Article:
Service-learning has a profound effect on both teachers and students. Teachers view it as a new or alternative pedagogical approach because it deviates from traditional teaching methods and encourages learning through experience with community agencies. By incorporating service-learn-ing into their curriculum, teachers are able to offer students the opportunity to apply classroom theory to real-life situations. Students view service-learning as a way to integrate what they have learned in the classroom with a real-world environment. By assisting in community organizations, students are giving back to their surround-ing community, while also learning several attributes which will be beneficial in the future. Service-learning provides students a real-world experience and opportunity to field-test knowledge in a supervised context. It also provides community connections for students and encourages civic commitments. Service-learning creates a positive image for the teaching institution (high school, college, or university) and the community.

Service-learning enhances active learning. Service-learning promotes engagement with the community, class colleagues, and the instructor as well as the course content, connects theory to practice through their experiences; students are able to see theory through reality and to test firsthand what they have read in their textbooks and have heard in lectures. Service-learning improves student satisfaction with the school and builds stronger relationships with the teachers, helps the students to explore majors and careers, and fosters civic responsibility as well as a sense of making a difference through service-learning experiences. In this way, students begin to prepare for their role as responsible citizens, who are empowered to bring about positive changes in society, and are encouraged toward a life-long commitment to service. Service-learning brings together academic and community service goals and enables schools to move to a new and more powerful level of fulfillment of their institutional missions; it creates true partnerships, producing higher quality graduates, increasing community support, fostering public relations/publicity and improving student learning. Service-learning provides an infusion of people power to the community, helps fulfill the client/agency needs, accesses school resources, produces a more informed/involved citizenry, and explores new ideas and generates energy (Jacoby 2003, Eyler and Giles 1999, Driscoll and Holland 1996, Markus et al. 1993).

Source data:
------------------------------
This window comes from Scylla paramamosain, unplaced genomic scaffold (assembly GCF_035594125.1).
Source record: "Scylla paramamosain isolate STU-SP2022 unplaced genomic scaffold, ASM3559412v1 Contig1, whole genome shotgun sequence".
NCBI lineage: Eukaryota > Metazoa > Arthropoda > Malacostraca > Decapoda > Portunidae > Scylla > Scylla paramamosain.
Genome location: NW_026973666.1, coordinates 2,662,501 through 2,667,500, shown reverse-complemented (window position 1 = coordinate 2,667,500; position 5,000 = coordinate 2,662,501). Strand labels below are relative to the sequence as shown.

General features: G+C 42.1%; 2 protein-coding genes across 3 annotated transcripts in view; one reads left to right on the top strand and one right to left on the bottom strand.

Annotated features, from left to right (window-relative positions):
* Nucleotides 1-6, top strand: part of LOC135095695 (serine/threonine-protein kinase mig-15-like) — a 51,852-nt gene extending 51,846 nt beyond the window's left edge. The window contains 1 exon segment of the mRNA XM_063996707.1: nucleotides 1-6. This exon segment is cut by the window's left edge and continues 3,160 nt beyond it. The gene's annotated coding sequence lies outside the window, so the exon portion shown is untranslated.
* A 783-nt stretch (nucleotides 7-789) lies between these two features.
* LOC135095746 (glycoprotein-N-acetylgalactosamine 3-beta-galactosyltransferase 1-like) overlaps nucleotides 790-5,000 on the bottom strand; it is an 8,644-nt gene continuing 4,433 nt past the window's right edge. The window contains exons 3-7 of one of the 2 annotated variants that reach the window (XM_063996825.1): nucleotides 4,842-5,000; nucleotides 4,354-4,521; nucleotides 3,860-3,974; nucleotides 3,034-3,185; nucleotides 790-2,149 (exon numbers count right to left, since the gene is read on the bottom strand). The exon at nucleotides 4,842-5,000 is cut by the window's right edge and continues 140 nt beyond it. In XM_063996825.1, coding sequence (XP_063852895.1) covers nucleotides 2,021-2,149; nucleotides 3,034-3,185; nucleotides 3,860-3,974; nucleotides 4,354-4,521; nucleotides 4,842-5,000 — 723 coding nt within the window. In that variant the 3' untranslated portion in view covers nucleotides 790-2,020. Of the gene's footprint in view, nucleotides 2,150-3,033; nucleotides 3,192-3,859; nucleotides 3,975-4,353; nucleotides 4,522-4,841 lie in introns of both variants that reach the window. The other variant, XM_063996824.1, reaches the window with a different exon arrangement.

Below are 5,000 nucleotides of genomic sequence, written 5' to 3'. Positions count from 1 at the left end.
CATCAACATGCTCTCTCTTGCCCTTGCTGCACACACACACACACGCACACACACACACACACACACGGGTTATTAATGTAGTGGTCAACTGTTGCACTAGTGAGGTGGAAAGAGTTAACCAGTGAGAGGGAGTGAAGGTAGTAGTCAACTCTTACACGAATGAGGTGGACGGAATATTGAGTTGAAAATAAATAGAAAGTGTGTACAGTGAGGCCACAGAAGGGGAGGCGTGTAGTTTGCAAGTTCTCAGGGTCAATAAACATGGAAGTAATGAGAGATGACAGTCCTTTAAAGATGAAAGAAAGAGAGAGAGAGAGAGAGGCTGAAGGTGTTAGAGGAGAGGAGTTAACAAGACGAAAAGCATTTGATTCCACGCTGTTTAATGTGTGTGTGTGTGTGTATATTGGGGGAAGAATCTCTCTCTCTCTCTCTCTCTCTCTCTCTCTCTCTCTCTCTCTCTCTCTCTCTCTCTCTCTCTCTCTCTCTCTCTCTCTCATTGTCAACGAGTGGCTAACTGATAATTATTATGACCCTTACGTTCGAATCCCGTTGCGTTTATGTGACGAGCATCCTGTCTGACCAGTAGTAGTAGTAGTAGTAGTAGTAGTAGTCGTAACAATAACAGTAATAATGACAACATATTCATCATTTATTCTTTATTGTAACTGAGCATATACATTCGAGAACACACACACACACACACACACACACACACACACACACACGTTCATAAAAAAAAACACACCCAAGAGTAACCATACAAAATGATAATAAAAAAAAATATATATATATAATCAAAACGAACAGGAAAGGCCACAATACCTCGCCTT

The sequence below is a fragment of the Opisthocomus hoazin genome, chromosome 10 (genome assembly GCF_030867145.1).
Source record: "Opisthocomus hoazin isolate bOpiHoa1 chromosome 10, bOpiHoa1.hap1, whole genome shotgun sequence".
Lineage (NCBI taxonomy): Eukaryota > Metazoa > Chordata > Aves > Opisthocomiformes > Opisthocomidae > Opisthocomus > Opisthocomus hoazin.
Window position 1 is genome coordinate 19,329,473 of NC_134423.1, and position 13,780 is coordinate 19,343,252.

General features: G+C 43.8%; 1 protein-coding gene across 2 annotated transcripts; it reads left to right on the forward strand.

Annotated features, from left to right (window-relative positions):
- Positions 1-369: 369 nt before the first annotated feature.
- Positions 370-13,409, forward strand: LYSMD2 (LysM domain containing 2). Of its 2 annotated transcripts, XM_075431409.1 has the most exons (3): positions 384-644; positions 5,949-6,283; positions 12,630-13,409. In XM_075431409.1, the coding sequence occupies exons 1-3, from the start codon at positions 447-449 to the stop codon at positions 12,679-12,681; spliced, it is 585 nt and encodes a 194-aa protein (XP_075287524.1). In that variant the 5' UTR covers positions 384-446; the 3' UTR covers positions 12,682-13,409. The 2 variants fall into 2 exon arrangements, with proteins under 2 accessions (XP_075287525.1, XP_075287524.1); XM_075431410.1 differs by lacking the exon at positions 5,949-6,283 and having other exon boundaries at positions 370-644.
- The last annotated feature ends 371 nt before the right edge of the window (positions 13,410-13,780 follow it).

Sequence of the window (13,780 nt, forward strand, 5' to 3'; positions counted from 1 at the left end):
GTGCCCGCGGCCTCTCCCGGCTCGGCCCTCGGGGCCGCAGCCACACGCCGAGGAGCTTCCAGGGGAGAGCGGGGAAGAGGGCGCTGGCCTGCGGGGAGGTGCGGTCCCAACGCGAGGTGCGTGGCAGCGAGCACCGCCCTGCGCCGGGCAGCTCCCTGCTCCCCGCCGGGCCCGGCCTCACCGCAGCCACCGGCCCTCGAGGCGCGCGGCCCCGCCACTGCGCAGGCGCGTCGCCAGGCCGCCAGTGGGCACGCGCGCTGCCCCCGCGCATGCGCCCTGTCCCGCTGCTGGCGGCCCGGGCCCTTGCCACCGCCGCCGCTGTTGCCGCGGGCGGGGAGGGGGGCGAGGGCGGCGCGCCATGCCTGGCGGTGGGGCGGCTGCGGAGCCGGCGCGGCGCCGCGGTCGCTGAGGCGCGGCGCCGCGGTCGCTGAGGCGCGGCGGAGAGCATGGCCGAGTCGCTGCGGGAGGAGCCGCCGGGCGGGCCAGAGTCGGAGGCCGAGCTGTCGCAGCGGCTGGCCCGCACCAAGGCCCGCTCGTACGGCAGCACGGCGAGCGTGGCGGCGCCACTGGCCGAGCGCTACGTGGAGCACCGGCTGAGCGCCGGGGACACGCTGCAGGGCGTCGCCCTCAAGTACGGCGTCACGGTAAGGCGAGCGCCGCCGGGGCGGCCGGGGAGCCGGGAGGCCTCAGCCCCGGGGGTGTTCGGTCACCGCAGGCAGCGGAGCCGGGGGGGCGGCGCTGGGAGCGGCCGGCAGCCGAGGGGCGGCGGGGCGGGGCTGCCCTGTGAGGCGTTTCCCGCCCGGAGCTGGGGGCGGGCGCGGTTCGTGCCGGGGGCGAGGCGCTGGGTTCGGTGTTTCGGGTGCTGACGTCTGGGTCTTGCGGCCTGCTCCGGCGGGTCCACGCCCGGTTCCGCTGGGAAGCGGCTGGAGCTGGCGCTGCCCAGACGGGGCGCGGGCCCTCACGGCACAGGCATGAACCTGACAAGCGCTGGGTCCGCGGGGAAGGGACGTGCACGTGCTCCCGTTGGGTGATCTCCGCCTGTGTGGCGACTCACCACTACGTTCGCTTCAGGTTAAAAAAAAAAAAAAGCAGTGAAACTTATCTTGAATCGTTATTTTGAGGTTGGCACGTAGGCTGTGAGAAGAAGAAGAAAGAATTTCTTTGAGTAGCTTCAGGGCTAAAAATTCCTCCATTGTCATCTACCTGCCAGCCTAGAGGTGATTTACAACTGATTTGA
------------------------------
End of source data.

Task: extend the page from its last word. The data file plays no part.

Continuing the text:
Service-learning requires the cooperation of both the school and the community. Hanifan (1916) stated that the entire community benefits from the cooperation of all its parts. The student benefits from the advantages of the social support of others in the community. Service-learning also has a positive impact on the entire community as a result of these newly formed relationships. Civic agencies are an integral part of any service-learning program and the education of the students. Without the involvement and support of community partners, service-learning programs would not exist. Indeed, community service sites provide many resources to enrich both the school and the students’ education. The agency’s commitment of time and effort to supervise and provide students with meaningful service opportunities is deeply appreciated.


  • Alliance for Service-Learning in Education Reform (1993). “Standards of quality for School-Based Service-Learning.” Equity & Excellence in Education. 26(2), pp. 71-73.
  • Bringle, R. G., Hatcher, J. A., “Implementing service learning in higher education,” Journal of Higher Education, March-April 1996, 67:2, pp. 221-240.
  • Coleman, J. (1990). Foundations of Social Theory, Harvard University Press, Cambridge: 1990.
  • Driscoll, A., Holland, B., “An Assessment Model for Service-Learning: Comprehensive case studies of Impact on Faculty, Students, Community, and Institutions.” Michigan Journal of Community Service-learning, 1996, 3, 66-71.
  • Eyler, J., Giles, D. E. Jr., Where’s the Learning in Service-Learning? Jossey-Bass, San Francisco: 1999.
  • Hanifan, L.J., “The rural school community,” Annals of the American Academy of Political and Social Science, 1916, 67, 130-138.
  • Jacoby, B., Building partnerships for service-learning, Jossey-Bass, San Francisco: 2003.
  • Markus, G. B., Howard, J. P. F., King, D. C., “Integrating Community Service and Classroom Instruction Enhances Learning: Results from an Experiment.” Educational Evaluation and Policy Analysis, 1993, 15, 410-419.
  • The National Commission on Service-Learning (2004). Retrieved online from
  • Putnam, R.D., Bowling Alone: The Collapse and Revival of American Community, Simon & Schuster, New York: 2000.